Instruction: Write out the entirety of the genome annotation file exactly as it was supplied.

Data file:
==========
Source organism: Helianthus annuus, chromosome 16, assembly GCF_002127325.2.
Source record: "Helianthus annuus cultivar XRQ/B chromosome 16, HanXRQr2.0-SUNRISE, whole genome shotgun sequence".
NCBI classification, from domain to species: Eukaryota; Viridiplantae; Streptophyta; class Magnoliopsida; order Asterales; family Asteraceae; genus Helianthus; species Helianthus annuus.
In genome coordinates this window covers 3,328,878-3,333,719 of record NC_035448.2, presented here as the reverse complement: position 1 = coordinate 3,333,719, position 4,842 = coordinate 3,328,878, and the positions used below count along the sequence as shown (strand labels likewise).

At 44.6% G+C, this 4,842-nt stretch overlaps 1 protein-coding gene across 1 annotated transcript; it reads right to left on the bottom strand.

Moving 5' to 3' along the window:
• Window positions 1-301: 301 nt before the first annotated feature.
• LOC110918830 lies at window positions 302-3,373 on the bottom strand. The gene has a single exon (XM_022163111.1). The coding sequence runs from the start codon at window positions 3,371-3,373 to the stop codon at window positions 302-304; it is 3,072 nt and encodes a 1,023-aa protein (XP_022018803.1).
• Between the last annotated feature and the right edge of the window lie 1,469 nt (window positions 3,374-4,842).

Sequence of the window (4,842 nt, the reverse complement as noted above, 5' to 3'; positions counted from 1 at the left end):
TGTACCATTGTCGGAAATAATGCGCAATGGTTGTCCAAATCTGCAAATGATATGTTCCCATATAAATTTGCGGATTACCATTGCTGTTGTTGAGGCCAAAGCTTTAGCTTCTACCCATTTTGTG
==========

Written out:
Source organism: Helianthus annuus, chromosome 16, assembly GCF_002127325.2.
Source record: "Helianthus annuus cultivar XRQ/B chromosome 16, HanXRQr2.0-SUNRISE, whole genome shotgun sequence".
NCBI classification, from domain to species: Eukaryota; Viridiplantae; Streptophyta; class Magnoliopsida; order Asterales; family Asteraceae; genus Helianthus; species Helianthus annuus.
In genome coordinates this window covers 3,328,878-3,333,719 of record NC_035448.2, presented here as the reverse complement: position 1 = coordinate 3,333,719, position 4,842 = coordinate 3,328,878, and the positions used below count along the sequence as shown (strand labels likewise).

At 44.6% G+C, this 4,842-nt stretch overlaps 1 protein-coding gene across 1 annotated transcript; it reads right to left on the bottom strand.

Moving 5' to 3' along the window:
• Window positions 1-301: 301 nt before the first annotated feature.
• LOC110918830 lies at window positions 302-3,373 on the bottom strand. The gene has a single exon (XM_022163111.1). The coding sequence runs from the start codon at window positions 3,371-3,373 to the stop codon at window positions 302-304; it is 3,072 nt and encodes a 1,023-aa protein (XP_022018803.1).
• Between the last annotated feature and the right edge of the window lie 1,469 nt (window positions 3,374-4,842).

Sequence of the window (4,842 nt, the reverse complement as noted above, 5' to 3'; positions counted from 1 at the left end):
TGTACCATTGTCGGAAATAATGCGCAATGGTTGTCCAAATCTGCAAATGATATGTTCCCATATAAATTTGCGGATTACCATTGCTGTTGTTGAGGCCAAAGCTTTAGCTTCTACCCATTTTGTG